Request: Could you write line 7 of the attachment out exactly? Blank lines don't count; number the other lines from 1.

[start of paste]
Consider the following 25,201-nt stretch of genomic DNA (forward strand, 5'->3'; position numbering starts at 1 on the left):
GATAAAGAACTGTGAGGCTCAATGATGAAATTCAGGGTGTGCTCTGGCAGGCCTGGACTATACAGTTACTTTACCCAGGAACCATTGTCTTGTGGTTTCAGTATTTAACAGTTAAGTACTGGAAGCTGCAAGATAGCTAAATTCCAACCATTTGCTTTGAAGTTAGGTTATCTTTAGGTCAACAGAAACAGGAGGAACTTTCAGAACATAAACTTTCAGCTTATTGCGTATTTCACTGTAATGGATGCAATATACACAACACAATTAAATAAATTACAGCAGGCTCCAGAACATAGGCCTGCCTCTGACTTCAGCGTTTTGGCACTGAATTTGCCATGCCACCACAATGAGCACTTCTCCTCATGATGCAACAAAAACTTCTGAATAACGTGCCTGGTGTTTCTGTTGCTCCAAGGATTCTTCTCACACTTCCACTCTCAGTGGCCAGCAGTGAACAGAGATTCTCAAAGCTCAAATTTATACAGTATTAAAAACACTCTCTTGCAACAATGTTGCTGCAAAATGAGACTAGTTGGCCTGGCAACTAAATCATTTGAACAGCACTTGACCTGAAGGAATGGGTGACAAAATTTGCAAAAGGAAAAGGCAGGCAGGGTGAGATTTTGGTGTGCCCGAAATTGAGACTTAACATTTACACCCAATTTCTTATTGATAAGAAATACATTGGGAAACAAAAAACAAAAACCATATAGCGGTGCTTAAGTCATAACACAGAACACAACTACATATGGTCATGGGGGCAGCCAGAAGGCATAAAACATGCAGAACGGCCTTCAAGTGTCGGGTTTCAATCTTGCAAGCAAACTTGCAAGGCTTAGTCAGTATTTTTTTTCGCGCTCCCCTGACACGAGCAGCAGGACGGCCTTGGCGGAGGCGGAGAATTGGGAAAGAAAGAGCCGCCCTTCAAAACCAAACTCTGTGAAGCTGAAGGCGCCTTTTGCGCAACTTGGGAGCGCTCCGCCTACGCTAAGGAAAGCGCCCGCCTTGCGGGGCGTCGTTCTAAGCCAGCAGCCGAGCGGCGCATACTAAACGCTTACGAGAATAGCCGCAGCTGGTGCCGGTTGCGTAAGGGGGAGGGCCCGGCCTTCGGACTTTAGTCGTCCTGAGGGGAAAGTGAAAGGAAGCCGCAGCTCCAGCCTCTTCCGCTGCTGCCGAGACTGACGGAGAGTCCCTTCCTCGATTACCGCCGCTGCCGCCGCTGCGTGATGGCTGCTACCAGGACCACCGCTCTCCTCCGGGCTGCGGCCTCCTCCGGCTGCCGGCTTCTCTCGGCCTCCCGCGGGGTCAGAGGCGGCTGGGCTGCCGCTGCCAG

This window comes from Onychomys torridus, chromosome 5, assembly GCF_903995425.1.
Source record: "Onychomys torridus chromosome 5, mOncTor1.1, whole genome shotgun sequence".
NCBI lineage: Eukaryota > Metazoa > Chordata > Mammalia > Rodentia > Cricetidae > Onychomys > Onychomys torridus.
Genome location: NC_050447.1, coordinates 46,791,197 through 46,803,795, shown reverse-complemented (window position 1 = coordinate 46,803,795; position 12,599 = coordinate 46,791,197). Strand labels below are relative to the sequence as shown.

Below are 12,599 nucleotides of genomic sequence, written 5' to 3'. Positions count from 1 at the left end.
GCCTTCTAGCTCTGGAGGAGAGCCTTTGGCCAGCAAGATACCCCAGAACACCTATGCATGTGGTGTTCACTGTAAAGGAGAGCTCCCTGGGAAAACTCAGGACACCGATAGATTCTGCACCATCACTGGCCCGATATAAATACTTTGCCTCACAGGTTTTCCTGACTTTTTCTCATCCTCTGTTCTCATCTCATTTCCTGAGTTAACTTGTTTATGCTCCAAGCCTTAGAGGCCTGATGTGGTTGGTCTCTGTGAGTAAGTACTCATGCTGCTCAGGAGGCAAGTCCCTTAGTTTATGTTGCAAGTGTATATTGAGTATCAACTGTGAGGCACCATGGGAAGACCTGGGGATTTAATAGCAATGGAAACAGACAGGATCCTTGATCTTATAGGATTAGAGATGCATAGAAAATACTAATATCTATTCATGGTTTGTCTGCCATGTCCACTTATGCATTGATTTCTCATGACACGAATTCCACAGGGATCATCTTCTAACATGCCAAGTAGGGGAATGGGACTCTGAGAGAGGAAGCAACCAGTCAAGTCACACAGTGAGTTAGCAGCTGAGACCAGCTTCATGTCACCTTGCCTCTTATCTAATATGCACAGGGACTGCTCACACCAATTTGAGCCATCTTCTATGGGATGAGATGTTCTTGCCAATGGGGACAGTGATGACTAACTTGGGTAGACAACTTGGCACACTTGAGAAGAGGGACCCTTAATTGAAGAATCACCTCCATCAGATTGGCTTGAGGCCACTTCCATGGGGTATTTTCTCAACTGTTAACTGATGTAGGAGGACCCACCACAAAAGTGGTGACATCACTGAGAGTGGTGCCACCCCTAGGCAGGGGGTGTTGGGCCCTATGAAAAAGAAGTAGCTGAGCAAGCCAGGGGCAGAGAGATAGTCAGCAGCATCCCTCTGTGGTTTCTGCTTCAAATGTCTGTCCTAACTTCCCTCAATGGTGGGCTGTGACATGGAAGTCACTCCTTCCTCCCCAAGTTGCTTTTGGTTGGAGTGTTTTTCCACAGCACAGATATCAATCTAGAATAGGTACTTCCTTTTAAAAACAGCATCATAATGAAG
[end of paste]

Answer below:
Below are 12,599 nucleotides of genomic sequence, written 5' to 3'. Positions count from 1 at the left end.